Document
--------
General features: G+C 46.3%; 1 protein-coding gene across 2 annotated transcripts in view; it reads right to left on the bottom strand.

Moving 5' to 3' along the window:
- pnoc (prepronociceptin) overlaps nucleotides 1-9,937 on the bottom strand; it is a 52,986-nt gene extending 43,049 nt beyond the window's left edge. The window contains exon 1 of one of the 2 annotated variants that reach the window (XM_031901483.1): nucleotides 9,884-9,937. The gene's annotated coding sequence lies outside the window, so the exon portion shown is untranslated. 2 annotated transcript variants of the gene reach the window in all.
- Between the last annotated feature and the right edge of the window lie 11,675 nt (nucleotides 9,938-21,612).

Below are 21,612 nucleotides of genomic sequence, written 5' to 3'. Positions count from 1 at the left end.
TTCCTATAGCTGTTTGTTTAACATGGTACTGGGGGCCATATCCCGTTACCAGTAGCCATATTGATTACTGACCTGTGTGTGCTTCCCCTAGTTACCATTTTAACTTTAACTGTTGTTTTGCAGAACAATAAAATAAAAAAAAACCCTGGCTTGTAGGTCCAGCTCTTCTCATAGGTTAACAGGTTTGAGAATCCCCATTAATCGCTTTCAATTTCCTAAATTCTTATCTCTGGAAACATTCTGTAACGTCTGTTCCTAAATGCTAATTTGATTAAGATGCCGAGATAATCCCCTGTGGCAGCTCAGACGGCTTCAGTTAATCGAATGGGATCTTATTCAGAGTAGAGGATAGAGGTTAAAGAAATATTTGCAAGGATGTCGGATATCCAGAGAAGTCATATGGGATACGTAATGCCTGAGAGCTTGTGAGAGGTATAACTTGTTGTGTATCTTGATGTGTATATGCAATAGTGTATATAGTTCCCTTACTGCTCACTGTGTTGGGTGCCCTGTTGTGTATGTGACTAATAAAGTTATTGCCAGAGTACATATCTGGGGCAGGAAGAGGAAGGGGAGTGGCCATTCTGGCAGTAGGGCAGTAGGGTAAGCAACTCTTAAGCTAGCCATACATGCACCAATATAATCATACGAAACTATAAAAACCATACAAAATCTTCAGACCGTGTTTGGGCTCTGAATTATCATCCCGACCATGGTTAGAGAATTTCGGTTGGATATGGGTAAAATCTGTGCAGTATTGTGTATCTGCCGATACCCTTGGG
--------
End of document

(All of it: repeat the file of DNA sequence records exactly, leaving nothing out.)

General features: G+C 46.3%; 1 protein-coding gene across 2 annotated transcripts in view; it reads right to left on the bottom strand.

Moving 5' to 3' along the window:
- pnoc (prepronociceptin) overlaps nucleotides 1-9,937 on the bottom strand; it is a 52,986-nt gene extending 43,049 nt beyond the window's left edge. The window contains exon 1 of one of the 2 annotated variants that reach the window (XM_031901483.1): nucleotides 9,884-9,937. The gene's annotated coding sequence lies outside the window, so the exon portion shown is untranslated. 2 annotated transcript variants of the gene reach the window in all.
- Between the last annotated feature and the right edge of the window lie 11,675 nt (nucleotides 9,938-21,612).

Below are 21,612 nucleotides of genomic sequence, written 5' to 3'. Positions count from 1 at the left end.
TTCCTATAGCTGTTTGTTTAACATGGTACTGGGGGCCATATCCCGTTACCAGTAGCCATATTGATTACTGACCTGTGTGTGCTTCCCCTAGTTACCATTTTAACTTTAACTGTTGTTTTGCAGAACAATAAAATAAAAAAAAACCCTGGCTTGTAGGTCCAGCTCTTCTCATAGGTTAACAGGTTTGAGAATCCCCATTAATCGCTTTCAATTTCCTAAATTCTTATCTCTGGAAACATTCTGTAACGTCTGTTCCTAAATGCTAATTTGATTAAGATGCCGAGATAATCCCCTGTGGCAGCTCAGACGGCTTCAGTTAATCGAATGGGATCTTATTCAGAGTAGAGGATAGAGGTTAAAGAAATATTTGCAAGGATGTCGGATATCCAGAGAAGTCATATGGGATACGTAATGCCTGAGAGCTTGTGAGAGGTATAACTTGTTGTGTATCTTGATGTGTATATGCAATAGTGTATATAGTTCCCTTACTGCTCACTGTGTTGGGTGCCCTGTTGTGTATGTGACTAATAAAGTTATTGCCAGAGTACATATCTGGGGCAGGAAGAGGAAGGGGAGTGGCCATTCTGGCAGTAGGGCAGTAGGGTAAGCAACTCTTAAGCTAGCCATACATGCACCAATATAATCATACGAAACTATAAAAACCATACAAAATCTTCAGACCGTGTTTGGGCTCTGAATTATCATCCCGACCATGGTTAGAGAATTTCGGTTGGATATGGGTAAAATCTGTGCAGTATTGTGTATCTGCCGATACCCTTGGG